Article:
Small cap 84,634,838,000 21,605,204,000 25.53%
Small growth 21,215,439,000 6,980,645,000 32.90%
Small value 29,635,904,000 12,649,548,000 42.68%

Security lending

Vanguard US stock index funds earn additional income by lending securities to qualified institutional borrowers. The firm allocates 100% of after expense security lending earnings to the fund.

A fund’s expenses are paid out of fund earnings. Given that the US tax code gives a tax preference to dividends that qualify for lower tax rates, it is prudent for fund managers to allocate non-qualified income to fund expenses. The table below shows the amount of security lending income earned by each fund in fiscal year 2017 and calculates its percentage ratio to total annual fund expenses.

Fund Net security lending income Total expenses % of expenses
Total Market 109,770,000 320,589,000 34.24%
S&P 500 4,231,000 151,221,000 2.80%
Extended 56,247,000 37,220,000 151.12%
Large cap 624,000 8,465,000 7.37%
Large growth 5,761,000 34,936,000 16.49%
Large value 244,000 29,703,000 0.82%
Mid cap 4,560,000 43,894,000 10.39%
Mid growth 764,000 7,490,000 10.20%
Mid value 249,000 11,423,000 2.18%
Small cap 40,717,000 40,542,000 100.43%
Small growth 13,173,000 15,280,000 86.21%
Small value 10,157,000 21,361,000 47.55%

Turnover

The annual report documents the rate of annual turnover of its assets by the fund manager. In addition, the reports also document the sales and redemption of fund shares by shareholders. This data allows us to compute a redemption to average net assets ratio (R/ANA) that corresponds to a shareholder annual turnover rate. In addition the redemption to sales ratio ( R/S ) shows net shareholder purchase or net shareholder redemption in a fund. A ratio less than one shows net purchase; a ratio greater than one shows net redemption. For the 2017 fiscal year all of the funds documented below experienced net investor inflows.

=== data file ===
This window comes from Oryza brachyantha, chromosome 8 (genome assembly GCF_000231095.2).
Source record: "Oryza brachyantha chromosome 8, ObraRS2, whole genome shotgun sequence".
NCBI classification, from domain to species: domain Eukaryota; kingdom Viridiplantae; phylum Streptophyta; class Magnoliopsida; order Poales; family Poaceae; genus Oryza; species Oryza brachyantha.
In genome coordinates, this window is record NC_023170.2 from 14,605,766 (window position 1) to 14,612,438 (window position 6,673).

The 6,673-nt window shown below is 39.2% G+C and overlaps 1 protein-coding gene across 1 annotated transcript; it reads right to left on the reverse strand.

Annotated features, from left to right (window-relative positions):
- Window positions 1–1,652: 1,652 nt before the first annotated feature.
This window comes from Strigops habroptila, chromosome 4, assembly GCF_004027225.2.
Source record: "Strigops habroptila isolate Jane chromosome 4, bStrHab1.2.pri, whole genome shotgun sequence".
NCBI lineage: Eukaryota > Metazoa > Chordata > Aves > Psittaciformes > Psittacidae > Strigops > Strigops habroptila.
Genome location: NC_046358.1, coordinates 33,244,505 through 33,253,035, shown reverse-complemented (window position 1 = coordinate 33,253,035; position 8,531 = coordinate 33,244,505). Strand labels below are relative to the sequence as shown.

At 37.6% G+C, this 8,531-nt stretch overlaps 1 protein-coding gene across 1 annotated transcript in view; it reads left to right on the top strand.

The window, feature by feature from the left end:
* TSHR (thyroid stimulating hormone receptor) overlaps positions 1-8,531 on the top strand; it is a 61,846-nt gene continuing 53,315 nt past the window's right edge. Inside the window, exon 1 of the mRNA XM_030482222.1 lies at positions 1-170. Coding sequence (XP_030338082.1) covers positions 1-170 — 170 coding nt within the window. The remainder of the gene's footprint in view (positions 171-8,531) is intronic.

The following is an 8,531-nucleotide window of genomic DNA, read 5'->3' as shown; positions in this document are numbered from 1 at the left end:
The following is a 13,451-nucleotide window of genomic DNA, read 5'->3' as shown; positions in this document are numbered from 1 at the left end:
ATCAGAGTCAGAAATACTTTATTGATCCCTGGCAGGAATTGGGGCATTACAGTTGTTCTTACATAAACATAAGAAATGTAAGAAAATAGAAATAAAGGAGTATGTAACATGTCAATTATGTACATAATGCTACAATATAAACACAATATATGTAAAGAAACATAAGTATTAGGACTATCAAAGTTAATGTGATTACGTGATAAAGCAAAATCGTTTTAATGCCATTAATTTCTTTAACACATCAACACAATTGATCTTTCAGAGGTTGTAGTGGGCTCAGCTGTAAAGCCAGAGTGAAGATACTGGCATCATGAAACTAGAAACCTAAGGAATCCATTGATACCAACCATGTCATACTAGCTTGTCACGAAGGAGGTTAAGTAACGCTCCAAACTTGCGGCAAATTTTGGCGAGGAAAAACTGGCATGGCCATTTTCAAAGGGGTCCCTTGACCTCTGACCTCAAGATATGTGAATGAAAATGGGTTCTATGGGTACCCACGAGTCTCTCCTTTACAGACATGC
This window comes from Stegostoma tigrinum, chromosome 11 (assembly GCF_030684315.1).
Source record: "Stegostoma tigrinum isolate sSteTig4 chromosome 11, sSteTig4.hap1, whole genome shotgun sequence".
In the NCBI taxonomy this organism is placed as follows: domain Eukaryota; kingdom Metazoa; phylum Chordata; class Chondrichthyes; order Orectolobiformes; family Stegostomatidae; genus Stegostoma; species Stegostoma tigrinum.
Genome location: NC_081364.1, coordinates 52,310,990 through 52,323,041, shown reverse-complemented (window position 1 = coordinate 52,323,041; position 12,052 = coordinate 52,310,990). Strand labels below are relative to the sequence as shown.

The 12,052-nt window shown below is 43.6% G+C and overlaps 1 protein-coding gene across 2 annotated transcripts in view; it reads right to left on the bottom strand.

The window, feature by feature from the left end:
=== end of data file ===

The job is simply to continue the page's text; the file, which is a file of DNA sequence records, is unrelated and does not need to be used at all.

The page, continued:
The R/ANA and R/S ratios, viewed together, can signal market timing activity within a fund. For example a fund showing an R/ANA ratio of 400% and an R/S ratio of 1 (equal buys and sells) is likely being market timed by fund shareholders.

Fund Turnover R/ANA R/S
Total market 3% 9% 0.64
S&P 500 3% 13% 0.49
Extended 11% 38% 0.91
Large cap 3% 9% 0.47
Large growth 8% 19% 0.76
Large value 9% 16% 0.61
Mid cap 14% 19% 0.83
Mid growth 23% 20% 0.57
Mid value 17% 21% 0.62
Small cap 15% 23% 0.82
Small growth 19% 27% 0.88
Small value 19% 23% 0.75

Transactions

One of the main arguments for investing in passive index funds is the relative assurance of reaping a fair share of market returns. But as market benchmarks bear no costs, an index fund manager needs to reduce frictional costs in order to better attain the market return. Costs include not only the fund expense ratio, but also the fund’s transaction expenses for buying and selling securities.